COVID’s Impact on Next-Gen Console Sales
Console sales have been up through the month of March as most of the world has been in lockdown, according to GSD. The Nintendo Switch, which had previously sold over 40 million units through the end of 2019, has been largely sold out throughout the US. Anecdotally, we have seen constrained Switch Light inventory levels with unavailability at some retailers. The installed base of consoles and PCs has certainly expanded through the pandemic.
What then do the pandemic and the late-cycle surge in console sales mean for the upcoming launch of the next-generation Xbox and PlayStation?
To start, it’s important to consider any impact on the production ramp of the new consoles leading up to the fall launch. Both Sony and Microsoft seem confident that the next-generation consoles will launch, as planned, during the holiday season.
In a March 27th press release, Sony outlined the impact of COVID-19 on its various business units. For its gaming business, the company doesn’t anticipate any material impact for the fiscal year but did mention it was carefully monitoring the risk of delays to production schedules for game titles at both first-party and third-party studios.
In late March, Microsoft CEO Satya Nadella stated that the hardware supply chain is “getting back on rails,” implying that the Xbox Series X is still on track for a holiday 2020 release. At the same time, Nadella pointed to questions surrounding consumer demand for upcoming products. “Right now, the supply chain is not the real issue. The bigger issue is what happens in the United States, Europe, and other developed markets about the demand side going forward.”
So far, consumer demand for gaming through the pandemic has been strong. According to Comcast, gaming downloads are up 77%. Games like Animal Crossing and Call of Duty: Warzone have seen tremendous consumer success. Streams of Riot’s new FPS game Valorant, still in a closed beta, have reached near-record levels on Twitch. At its peak, the game reached 1.7M concurrent viewers on Twitch, the same level as the League of Legends World Championship and Fortnite’s “The End” event as it transitioned between seasons.
Given healthy production lines and demand for gaming, we view the larger tailwind behind gaming from the stay-at-home period will continue to propel gaming longer term; however, the recent surge in console sales may remove some incremental buyers of the next-generation consoles later this year.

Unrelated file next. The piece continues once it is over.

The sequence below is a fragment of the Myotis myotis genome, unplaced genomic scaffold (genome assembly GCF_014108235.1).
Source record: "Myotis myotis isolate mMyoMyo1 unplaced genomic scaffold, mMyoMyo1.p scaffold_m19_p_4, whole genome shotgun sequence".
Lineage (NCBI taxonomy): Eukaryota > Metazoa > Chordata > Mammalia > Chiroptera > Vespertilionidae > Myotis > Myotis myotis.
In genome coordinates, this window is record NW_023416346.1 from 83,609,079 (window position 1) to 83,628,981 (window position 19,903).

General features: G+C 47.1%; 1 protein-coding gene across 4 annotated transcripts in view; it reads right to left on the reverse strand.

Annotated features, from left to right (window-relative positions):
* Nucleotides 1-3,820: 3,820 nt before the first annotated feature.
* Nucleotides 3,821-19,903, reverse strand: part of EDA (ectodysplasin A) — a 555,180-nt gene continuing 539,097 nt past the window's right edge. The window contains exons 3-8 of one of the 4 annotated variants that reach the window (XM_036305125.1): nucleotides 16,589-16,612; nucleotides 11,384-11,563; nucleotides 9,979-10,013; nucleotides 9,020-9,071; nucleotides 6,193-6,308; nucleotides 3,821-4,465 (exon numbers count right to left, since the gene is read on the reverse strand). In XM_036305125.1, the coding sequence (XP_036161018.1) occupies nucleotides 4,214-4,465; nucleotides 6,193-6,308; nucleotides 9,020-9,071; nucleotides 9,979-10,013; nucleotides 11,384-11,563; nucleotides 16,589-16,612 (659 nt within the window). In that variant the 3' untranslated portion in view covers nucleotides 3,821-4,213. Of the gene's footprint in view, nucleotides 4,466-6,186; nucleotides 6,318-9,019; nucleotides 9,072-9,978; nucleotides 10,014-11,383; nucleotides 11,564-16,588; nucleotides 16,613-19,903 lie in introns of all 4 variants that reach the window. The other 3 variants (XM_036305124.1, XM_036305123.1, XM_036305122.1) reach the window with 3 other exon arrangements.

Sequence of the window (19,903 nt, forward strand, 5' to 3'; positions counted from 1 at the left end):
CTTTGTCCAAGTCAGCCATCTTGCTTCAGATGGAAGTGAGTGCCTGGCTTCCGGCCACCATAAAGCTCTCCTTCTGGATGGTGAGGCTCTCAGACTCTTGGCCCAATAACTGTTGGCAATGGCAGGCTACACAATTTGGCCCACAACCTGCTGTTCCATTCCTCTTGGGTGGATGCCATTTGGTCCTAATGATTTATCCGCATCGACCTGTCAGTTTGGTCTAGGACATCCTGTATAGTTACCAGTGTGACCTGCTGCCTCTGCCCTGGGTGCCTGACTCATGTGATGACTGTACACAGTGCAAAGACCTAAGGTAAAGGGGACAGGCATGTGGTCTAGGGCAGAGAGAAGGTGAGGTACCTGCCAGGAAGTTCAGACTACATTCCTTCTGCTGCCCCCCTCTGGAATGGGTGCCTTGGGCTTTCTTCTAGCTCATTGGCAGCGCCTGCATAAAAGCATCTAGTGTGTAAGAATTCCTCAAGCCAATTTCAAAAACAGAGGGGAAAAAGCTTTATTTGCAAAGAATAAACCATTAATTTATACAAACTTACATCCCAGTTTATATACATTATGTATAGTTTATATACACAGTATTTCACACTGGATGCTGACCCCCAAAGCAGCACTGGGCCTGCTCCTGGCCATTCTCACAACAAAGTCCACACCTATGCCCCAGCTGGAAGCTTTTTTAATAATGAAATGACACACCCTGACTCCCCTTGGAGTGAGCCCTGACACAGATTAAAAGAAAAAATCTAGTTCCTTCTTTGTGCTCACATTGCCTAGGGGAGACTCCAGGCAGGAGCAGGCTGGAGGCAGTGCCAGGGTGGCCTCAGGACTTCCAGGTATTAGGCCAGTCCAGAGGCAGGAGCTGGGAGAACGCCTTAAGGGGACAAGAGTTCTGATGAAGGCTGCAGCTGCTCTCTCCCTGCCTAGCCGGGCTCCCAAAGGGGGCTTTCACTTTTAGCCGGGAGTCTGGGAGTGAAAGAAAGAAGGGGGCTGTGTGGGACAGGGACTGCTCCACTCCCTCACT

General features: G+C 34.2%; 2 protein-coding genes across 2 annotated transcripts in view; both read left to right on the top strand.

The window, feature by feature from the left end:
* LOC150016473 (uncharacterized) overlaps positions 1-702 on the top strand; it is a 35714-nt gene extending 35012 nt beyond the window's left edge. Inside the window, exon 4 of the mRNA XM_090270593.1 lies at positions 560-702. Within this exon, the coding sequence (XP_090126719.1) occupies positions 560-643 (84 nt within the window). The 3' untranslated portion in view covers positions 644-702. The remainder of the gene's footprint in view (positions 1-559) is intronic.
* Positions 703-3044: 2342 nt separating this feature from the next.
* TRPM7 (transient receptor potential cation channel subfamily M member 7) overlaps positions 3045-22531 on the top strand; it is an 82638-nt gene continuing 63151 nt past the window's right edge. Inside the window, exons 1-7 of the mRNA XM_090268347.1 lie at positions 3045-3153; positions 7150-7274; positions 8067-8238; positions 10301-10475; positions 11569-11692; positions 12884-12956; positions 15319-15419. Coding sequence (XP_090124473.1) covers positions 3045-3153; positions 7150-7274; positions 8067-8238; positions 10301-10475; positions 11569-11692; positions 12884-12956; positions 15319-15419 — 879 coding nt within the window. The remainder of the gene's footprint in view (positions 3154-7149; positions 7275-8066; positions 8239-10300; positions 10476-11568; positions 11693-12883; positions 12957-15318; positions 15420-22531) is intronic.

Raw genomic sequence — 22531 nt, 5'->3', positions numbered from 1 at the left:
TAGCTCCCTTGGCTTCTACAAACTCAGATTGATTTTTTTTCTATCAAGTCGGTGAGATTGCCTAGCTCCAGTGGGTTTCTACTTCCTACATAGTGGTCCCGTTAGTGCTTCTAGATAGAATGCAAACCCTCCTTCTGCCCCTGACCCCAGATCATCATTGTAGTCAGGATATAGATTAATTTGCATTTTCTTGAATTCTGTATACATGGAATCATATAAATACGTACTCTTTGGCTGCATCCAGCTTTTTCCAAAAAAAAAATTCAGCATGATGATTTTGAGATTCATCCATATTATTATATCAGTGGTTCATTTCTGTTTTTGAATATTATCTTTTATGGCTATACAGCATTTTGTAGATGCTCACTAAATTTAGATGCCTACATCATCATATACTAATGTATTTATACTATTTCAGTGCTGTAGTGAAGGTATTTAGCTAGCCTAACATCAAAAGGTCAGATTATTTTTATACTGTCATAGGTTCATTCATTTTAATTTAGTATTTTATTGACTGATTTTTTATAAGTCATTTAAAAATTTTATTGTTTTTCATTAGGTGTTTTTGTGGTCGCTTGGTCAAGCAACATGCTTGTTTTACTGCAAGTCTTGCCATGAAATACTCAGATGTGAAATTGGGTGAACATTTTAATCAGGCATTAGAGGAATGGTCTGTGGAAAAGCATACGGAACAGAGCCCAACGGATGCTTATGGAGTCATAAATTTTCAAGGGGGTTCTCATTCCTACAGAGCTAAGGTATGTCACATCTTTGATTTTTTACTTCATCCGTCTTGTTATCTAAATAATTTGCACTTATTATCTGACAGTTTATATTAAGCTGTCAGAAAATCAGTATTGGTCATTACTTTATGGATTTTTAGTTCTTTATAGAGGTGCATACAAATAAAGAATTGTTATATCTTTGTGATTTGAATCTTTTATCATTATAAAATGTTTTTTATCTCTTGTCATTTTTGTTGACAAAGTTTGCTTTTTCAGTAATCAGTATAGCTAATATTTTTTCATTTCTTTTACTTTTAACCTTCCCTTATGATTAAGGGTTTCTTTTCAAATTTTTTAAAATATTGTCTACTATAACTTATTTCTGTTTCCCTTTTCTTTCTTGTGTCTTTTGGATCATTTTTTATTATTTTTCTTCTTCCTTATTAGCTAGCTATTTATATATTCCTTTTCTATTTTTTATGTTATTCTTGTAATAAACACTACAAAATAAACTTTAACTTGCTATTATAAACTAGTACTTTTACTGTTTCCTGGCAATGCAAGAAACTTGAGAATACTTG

The current Xbox One/PlayStation 4 generation has sold over 155M units to-date, with 10M Xboxes and 15M PlayStations sold in the first full year, and roughly 3M Xboxes and 4M PlayStations in the six-week launch period. As we head into the new console launches later this year, especially factoring in the potential for the economy to remain in recession, we think a successful launch of the next-generation consoles would see Microsoft and Sony hitting these same 3-4M unit launch period numbers. We see this as a solid possibility assuming there are no production issues for either console. The recent surge in console sales may negatively impact the full-year numbers but likely not the launch period numbers.
Regardless of economic conditions, price will influence console choice. In the previous generation, the PlayStation 4 was released at $399, compared to the Xbox One at $499. The price difference was driven by Xbox’s inclusion of the Kinect camera with all consoles. While launch sales were comparable, with Sony having an extra week in the market, the gap widened over the first year, reflected in the 10M to 15M first-year totals. Pricing for the next generation of consoles has yet to be determined, but we think Microsoft should consider undercutting Sony for the upcoming generation to drive greater adoption. Microsoft has an unassailable balance sheet and could easily withstand selling the new Xbox at or below cost for a sustained period. For both platforms, it’s in their best interest to sell consoles as cheap as possible to bring more players into their ecosystems as subscriptions and software become even larger parts of total gaming revenue. While diehard fans who are purchasing consoles in the launch window have mostly made up their mind, the trailing purchases are more likely to be influenced by pricing, especially in any adverse economic conditions.
The fall console sales are more likely to impact the game publishers, who need a healthy console base to market games. Fortunately for developers, Xbox has stated that there won’t be any Xbox Series X-exclusive titles, meaning that any game published can be made available for the prior Xbox One generation as well as the new Series X. Sony has yet to make any similar announcements, but it’s likely that they’ll continue standard operating procedure and make most games available to the bulk of their player base. Publishers can rest assured that they will have a strong console base to sell to in the fall.